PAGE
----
Oh, and on the same day they announced this breach, the OPM director tweeted how they were kicking off pride month for the LGBLT crowd.
      When will they strike? It may not matter. Can someone with a clearance in a sensitive position overseas be risked by doing nothing? What protection for them are they providing? Other than free credit monitoring?
      Not to worry. I’m sure your electronic VA medical records are as secure as your ObamaCare records are as secure as your security clearance background check if you had a clearance in the last 10 years.

  6. I would suggest every veteran sign up for the VAOIG reports which are sent by email. Go to the VA OIG page and there is a sign up for emails. However, it is for educational purposes only as I will explain.

    Once you start reading them you readily see the pattern of either “not substantiating” whistle blower complaints or “finding areas to make improvements.” The consistancy of covering up is apparent to a 5th grader. Also, it appears the IG is in an adversarial role to not only Veterans but, also Congressional Committees. All the while voluminous amounts of propaganda is spewed through their Information and Technology apparatus.

    When I have discussed IG findings with VA doctors, they are oblivious (or, so they tell me) of the issues within the VA – even at their own facility.

    Humpty Dumpty is broken, and all the King’s men (the administration) and all the King’s horses (the Congress) can’t put Humpty Dumpty together again. The VA is broken beyond repair… there really is no hope anything will change. Sure, we may win a minor battle but, in the end, the bureaucracy will prevail.

    • I find your remark, ” Consistency of covering up is apparent to a 5th grader”, quite genuine.
      I found the Financial Documents,i.e., spending allications for a VAMC so blatantly filled with entries that could be solved with fourth grade arithmetic to reveal financial black holes.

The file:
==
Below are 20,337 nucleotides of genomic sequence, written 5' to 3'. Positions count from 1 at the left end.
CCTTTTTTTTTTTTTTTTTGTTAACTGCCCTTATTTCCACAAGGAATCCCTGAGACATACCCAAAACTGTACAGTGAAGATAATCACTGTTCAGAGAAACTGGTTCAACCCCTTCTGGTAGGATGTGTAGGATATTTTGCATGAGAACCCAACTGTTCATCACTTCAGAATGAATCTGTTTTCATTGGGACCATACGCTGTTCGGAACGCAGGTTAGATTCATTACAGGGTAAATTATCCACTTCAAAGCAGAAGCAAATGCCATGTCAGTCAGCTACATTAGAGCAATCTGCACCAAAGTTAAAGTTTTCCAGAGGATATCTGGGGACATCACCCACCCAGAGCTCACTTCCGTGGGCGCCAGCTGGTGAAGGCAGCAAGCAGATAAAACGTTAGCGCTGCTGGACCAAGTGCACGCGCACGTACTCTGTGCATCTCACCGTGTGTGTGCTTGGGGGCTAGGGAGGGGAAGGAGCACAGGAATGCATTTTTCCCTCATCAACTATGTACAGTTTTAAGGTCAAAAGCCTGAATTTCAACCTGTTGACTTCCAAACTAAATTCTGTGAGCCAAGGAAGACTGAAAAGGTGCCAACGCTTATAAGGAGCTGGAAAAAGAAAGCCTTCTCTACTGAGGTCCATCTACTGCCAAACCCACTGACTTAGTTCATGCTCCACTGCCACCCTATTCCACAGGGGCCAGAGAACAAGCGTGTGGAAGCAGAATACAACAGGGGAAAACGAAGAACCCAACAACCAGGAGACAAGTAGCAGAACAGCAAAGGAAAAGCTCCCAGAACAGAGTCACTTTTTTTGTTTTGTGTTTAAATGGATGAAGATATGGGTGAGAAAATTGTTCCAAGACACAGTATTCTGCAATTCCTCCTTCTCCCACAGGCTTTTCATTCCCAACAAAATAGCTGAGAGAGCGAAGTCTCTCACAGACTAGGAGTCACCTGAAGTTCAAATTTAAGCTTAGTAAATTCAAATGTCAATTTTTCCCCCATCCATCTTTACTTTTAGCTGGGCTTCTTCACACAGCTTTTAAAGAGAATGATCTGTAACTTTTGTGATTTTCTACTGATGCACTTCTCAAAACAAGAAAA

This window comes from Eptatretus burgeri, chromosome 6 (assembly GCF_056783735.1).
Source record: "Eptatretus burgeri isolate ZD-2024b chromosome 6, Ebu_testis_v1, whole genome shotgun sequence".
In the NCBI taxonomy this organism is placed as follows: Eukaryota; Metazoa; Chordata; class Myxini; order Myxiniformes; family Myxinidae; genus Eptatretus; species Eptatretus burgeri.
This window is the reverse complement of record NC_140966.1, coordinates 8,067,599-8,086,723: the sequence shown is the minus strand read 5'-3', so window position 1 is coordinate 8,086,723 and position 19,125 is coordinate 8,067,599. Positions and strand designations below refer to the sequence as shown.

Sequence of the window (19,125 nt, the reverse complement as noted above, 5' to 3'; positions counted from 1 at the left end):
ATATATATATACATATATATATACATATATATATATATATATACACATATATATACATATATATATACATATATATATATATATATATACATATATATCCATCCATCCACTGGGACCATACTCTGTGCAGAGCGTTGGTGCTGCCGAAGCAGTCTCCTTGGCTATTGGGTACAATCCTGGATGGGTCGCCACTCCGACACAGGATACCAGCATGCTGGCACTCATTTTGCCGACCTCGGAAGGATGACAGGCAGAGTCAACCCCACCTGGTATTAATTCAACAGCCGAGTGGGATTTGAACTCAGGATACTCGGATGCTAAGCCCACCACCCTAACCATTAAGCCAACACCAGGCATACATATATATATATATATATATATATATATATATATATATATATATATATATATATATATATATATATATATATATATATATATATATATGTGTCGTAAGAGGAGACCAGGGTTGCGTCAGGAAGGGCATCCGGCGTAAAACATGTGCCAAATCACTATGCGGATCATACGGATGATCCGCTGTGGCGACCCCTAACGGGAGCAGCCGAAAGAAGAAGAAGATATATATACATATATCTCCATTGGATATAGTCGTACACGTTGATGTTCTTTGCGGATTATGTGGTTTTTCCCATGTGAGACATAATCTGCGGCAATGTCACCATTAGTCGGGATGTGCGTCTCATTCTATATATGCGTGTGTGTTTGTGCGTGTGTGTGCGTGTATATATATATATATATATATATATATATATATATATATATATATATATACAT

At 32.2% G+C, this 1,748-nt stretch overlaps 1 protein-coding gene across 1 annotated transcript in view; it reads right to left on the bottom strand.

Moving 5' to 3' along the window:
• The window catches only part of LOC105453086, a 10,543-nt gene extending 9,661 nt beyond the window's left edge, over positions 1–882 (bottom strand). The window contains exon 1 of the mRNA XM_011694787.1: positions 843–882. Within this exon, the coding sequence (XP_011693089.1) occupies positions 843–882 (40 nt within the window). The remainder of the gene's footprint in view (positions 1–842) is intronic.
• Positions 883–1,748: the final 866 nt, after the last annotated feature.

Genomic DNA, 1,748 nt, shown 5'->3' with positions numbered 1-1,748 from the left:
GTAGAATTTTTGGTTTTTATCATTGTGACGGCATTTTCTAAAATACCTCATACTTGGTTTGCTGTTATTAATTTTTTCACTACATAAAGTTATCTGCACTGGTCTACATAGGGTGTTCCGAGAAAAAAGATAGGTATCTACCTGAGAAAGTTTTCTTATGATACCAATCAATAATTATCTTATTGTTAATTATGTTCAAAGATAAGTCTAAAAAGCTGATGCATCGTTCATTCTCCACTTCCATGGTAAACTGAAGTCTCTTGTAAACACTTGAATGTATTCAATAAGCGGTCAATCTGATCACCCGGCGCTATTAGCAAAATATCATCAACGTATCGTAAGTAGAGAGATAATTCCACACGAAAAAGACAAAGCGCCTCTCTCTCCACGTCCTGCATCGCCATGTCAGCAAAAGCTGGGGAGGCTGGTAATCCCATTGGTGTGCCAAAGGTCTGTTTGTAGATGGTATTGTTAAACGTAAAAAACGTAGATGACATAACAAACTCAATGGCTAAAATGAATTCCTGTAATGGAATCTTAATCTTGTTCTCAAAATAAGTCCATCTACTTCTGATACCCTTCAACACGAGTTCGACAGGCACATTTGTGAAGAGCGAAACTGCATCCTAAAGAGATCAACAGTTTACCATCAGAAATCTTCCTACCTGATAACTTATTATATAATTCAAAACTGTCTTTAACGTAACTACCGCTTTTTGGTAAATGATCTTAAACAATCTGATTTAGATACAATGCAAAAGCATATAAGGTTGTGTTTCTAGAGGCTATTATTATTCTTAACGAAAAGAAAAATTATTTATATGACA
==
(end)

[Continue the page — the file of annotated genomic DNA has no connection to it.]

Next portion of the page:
I did enlist a Business School colleague, an Assistant Comptroller for a County with a budget of 12 billion, that confirmed my suspicions and pretty much labelled it as cartoonish.
      No wonder, they want to dumb down Americans with Common Core. No STEM ( (Science, Technology, Engineering and Math) skillsets

  7. You don’t have to be a physician to know that “substantiation” is not even a medical diagnostic concept. The VA can pay their whores to give biased, randomly incompetent medical opinions against the veteran. But, that is why we vets are allowed to get outside second opinions, that, receive the same weight as an internal VA opinion.

  8. Ben, you bring up an excellent point. While we are at it, how about auditing the entire VA budget?! This has been done by giant CPA firms like Price-Waterhouse and others. It has been done to banks, car manufacturers, and other mega corporations relative to government bail outs. A good audit would show who exactly is stealing billions from the VA budget and whose bank accounts it is going into. Also, it would uncover the VA bonus system (to shaft vets out of earned benefits) that went underground recently but we all know still exists.

  9. Hello Ben,

    I have done that, here is a little excerpt from how they replied. The person who answered the phone stated they were a training institute. Congress has the ability to make this request but I am sure with that last Oversight hearing about IG Intefrity they seemed either disinterested or clueless.

    This is the reply I recieved from CIGIE
    We are in receipt of your email below.

    This is to inform you that the Council’s mission is to address integrity, economy and effectiveness issues that transcend Federal government agencies; and increase professionalism and effectiveness of personnel by developing policies, standards and approaches to aid in the establishment of the well trained and highly skilled work force in the offices of Inspectors General.